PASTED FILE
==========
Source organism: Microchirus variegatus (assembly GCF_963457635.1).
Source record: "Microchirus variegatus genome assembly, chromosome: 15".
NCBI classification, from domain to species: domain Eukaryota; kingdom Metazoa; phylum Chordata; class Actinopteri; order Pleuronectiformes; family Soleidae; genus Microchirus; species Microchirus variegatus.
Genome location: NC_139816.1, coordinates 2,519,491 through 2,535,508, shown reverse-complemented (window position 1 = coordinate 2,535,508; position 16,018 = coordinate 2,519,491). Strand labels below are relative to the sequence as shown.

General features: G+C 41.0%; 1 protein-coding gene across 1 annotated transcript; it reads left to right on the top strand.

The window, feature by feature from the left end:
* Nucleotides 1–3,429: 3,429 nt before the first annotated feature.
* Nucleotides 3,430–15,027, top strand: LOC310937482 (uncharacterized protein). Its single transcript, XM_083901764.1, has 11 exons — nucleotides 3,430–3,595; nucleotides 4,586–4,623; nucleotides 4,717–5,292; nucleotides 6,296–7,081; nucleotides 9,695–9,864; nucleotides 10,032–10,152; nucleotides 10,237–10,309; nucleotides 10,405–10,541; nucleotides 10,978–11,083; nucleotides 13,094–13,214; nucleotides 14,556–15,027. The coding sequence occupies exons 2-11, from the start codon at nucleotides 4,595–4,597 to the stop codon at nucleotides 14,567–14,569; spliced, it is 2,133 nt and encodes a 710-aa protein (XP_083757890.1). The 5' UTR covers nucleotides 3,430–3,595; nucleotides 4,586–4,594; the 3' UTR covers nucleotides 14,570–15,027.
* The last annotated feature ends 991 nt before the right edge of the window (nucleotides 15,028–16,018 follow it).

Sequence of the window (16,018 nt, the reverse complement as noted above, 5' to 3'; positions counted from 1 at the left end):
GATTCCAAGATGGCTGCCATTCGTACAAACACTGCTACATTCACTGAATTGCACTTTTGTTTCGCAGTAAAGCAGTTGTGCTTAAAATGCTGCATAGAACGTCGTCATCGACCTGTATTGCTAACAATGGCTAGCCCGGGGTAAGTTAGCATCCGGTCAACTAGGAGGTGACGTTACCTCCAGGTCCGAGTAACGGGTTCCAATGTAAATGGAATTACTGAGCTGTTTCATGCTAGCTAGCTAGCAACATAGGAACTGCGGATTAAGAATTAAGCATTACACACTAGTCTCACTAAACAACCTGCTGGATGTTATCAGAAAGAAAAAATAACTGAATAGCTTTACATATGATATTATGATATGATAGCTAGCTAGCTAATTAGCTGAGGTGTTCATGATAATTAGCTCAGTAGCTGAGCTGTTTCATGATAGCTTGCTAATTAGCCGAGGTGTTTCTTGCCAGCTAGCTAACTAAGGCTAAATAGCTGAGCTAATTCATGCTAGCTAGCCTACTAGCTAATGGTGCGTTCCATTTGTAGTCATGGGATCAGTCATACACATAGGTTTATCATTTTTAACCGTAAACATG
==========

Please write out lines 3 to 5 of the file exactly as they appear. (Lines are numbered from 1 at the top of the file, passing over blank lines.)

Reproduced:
NCBI classification, from domain to species: domain Eukaryota; kingdom Metazoa; phylum Chordata; class Actinopteri; order Pleuronectiformes; family Soleidae; genus Microchirus; species Microchirus variegatus.
Genome location: NC_139816.1, coordinates 2,519,491 through 2,535,508, shown reverse-complemented (window position 1 = coordinate 2,535,508; position 16,018 = coordinate 2,519,491). Strand labels below are relative to the sequence as shown.

General features: G+C 41.0%; 1 protein-coding gene across 1 annotated transcript; it reads left to right on the top strand.